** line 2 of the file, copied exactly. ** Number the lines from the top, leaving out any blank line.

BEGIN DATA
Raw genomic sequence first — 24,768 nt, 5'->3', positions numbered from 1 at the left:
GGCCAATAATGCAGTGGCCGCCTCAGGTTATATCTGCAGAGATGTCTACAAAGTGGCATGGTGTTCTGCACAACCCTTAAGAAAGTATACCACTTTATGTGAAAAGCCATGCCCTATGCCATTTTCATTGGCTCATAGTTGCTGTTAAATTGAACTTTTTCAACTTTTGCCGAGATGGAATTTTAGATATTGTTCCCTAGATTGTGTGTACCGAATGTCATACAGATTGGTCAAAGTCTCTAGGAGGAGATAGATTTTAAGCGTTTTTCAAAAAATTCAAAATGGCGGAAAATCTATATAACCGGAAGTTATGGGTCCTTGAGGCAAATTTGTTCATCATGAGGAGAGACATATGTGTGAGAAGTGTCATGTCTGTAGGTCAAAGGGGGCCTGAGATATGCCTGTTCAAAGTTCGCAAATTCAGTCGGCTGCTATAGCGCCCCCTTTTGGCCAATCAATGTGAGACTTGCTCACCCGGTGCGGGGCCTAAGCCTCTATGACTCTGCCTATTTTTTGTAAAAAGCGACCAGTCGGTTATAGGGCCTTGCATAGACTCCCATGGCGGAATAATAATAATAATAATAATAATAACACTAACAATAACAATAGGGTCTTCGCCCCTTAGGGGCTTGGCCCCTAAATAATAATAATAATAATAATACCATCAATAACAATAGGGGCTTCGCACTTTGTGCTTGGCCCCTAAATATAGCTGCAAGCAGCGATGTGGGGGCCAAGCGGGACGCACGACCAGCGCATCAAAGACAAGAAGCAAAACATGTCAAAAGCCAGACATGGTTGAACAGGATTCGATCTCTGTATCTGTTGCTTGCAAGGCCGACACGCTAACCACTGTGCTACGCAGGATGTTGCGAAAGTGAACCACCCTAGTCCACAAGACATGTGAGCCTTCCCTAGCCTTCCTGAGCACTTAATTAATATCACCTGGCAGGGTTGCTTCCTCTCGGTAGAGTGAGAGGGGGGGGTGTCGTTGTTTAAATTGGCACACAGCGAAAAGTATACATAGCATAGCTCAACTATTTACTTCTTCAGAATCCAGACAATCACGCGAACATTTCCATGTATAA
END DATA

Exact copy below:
GGCCAATAATGCAGTGGCCGCCTCAGGTTATATCTGCAGAGATGTCTACAAAGTGGCATGGTGTTCTGCACAACCCTTAAGAAAGTATACCACTTTATGTGAAAAGCCATGCCCTATGCCATTTTCATTGGCTCATAGTTGCTGTTAAATTGAACTTTTTCAACTTTTGCCGAGATGGAATTTTAGATATTGTTCCCTAGATTGTGTGTACCGAATGTCATACAGATTGGTCAAAGTCTCTAGGAGGAGATAGATTTTAAGCGTTTTTCAAAAAATTCAAAATGGCGGAAAATCTATATAACCGGAAGTTATGGGTCCTTGAGGCAAATTTGTTCATCATGAGGAGAGACATATGTGTGAGAAGTGTCATGTCTGTAGGTCAAAGGGGGCCTGAGATATGCCTGTTCAAAGTTCGCAAATTCAGTCGGCTGCTATAGCGCCCCCTTTTGGCCAATCAATGTGAGACTTGCTCACCCGGTGCGGGGCCTAAGCCTCTATGACTCTGCCTATTTTTTGTAAAAAGCGACCAGTCGGTTATAGGGCCTTGCATAGACTCCCATGGCGGAATAATAATAATAATAATAATAATAACACTAACAATAACAATAGGGTCTTCGCCCCTTAGGGGCTTGGCCCCTAAATAATAATAATAATAATAATACCATCAATAACAATAGGGGCTTCGCACTTTGTGCTTGGCCCCTAAATATAGCTGCAAGCAGCGATGTGGGGGCCAAGCGGGACGCACGACCAGCGCATCAAAGACAAGAAGCAAAACATGTCAAAAGCCAGACATGGTTGAACAGGATTCGATCTCTGTATCTGTTGCTTGCAAGGCCGACACGCTAACCACTGTGCTACGCAGGATGTTGCGAAAGTGAACCACCCTAGTCCACAAGACATGTGAGCCTTCCCTAGCCTTCCTGAGCACTTAATTAATATCACCTGGCAGGGTTGCTTCCTCTCGGTAGAGTGAGAGGGGGGGGTGTCGTTGTTTAAATTGGCACACAGCGAAAAGTATACATAGCATAGCTCAACTATTTACTTCTTCAGAATCCAGACAATCACGCGAACATTTCCATGTATAA